An inherited piece of farming equipment intended to help secure the future of one of Napa Valley’s best-known vineyards very nearly eclipsed it. “We have a term called tractor blight,” says Doug Shafer, who, along with his father, John, established Shafer Vineyards in the Stags Leap District as one of California’s most prestigious labels. He recalls that in the early 1970s, shortly after acquiring a parcel of land in wine country, John—a former business executive—took to agricultural pursuits with hazardous zeal. “There was also this old International Harvester TD-9 crawler tractor. The 60-year-old vines on the place were spaced 8 by 8 feet, so you could crisscross back and forth with the equipment. But the tractor was 7 feet by 6 inches wide. So, being a rookie, my father took out a lot of vines.”
Fortunately, enough of the vineyard survived to produce the family’s 1978 Cabernet Sauvignon, the forerunner of Shafer’s now-legendary Hillside Select. Not all the wines in the portfolio, however, enjoyed such a smooth evolution. The Merlot, for instance, was inconsistent, in terms of both quantity and quality: a source of frustration for winemaker Elias Fernandez. “You know Merlot,” he told Doug during the 2015 harvest. “It’s up and down every year. It’s Sideways,” he added, referring to the 2004 film that famously blasted the varietal. “If I didn’t have to call it Merlot, I could make a better wine every vintage.”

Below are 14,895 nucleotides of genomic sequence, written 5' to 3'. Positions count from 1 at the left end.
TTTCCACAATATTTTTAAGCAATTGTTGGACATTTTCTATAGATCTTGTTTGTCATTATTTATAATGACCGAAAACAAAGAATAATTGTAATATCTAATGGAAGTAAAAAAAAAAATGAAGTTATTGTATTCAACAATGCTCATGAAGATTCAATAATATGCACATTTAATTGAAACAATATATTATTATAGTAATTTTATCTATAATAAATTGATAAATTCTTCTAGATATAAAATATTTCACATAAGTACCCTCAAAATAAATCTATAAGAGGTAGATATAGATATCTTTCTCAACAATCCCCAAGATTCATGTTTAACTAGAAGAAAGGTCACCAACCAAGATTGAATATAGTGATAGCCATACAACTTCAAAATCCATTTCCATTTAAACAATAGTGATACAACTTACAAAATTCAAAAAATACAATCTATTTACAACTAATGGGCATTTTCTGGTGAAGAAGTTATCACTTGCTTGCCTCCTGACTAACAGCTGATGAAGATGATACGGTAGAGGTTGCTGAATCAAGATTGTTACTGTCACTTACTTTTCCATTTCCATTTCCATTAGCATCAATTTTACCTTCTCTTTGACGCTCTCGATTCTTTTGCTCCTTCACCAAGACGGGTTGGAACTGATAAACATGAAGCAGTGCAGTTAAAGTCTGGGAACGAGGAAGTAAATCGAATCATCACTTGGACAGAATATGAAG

A month later, Doug asked Fernandez to show what he could do. In the lab, they blind-tasted two different blends. Both agreed that the glass on the left tasted and smelled better, and when the labels were revealed, the preferred sample was an amalgam of 50-plus percent Merlot combined with portions of Cabernet Sauvignon and Malbec. The other was their classic estate Merlot. “I said, ‘Let’s do this,’ ” Doug recalls.
The inaugural 2015 vintage, priced at $60, emanates a perfume of black plum, wild strawberry, thyme, and lavender, while its elegant finish reveals bright acidity and tantalizing mineral notes. The wine’s name, TD-9, may be less refined than its flavor profile, but it is fitting nevertheless. Shafer’s legacy, after all, began on a tractor.